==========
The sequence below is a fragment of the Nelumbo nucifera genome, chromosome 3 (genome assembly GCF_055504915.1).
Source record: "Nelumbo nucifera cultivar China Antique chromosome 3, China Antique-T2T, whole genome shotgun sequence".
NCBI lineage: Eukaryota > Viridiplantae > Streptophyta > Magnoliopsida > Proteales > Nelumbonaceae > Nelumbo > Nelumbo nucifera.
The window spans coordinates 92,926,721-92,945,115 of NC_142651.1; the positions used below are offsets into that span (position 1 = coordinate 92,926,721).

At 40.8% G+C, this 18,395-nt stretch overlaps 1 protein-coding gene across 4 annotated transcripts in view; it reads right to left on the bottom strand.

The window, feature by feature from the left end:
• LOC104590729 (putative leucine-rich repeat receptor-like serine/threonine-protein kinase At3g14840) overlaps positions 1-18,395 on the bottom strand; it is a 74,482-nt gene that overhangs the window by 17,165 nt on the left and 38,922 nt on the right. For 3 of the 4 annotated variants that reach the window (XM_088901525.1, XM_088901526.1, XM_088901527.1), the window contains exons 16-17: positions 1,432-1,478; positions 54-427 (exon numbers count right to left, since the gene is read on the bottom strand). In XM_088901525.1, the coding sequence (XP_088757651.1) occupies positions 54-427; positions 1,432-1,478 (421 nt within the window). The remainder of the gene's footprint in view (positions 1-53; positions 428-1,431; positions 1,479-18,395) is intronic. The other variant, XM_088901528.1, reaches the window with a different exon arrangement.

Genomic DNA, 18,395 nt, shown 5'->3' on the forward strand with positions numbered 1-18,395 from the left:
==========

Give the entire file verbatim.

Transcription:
The sequence below is a fragment of the Nelumbo nucifera genome, chromosome 3 (genome assembly GCF_055504915.1).
Source record: "Nelumbo nucifera cultivar China Antique chromosome 3, China Antique-T2T, whole genome shotgun sequence".
NCBI lineage: Eukaryota > Viridiplantae > Streptophyta > Magnoliopsida > Proteales > Nelumbonaceae > Nelumbo > Nelumbo nucifera.
The window spans coordinates 92,926,721-92,945,115 of NC_142651.1; the positions used below are offsets into that span (position 1 = coordinate 92,926,721).

At 40.8% G+C, this 18,395-nt stretch overlaps 1 protein-coding gene across 4 annotated transcripts in view; it reads right to left on the bottom strand.

The window, feature by feature from the left end:
• LOC104590729 (putative leucine-rich repeat receptor-like serine/threonine-protein kinase At3g14840) overlaps positions 1-18,395 on the bottom strand; it is a 74,482-nt gene that overhangs the window by 17,165 nt on the left and 38,922 nt on the right. For 3 of the 4 annotated variants that reach the window (XM_088901525.1, XM_088901526.1, XM_088901527.1), the window contains exons 16-17: positions 1,432-1,478; positions 54-427 (exon numbers count right to left, since the gene is read on the bottom strand). In XM_088901525.1, the coding sequence (XP_088757651.1) occupies positions 54-427; positions 1,432-1,478 (421 nt within the window). The remainder of the gene's footprint in view (positions 1-53; positions 428-1,431; positions 1,479-18,395) is intronic. The other variant, XM_088901528.1, reaches the window with a different exon arrangement.

Genomic DNA, 18,395 nt, shown 5'->3' on the forward strand with positions numbered 1-18,395 from the left: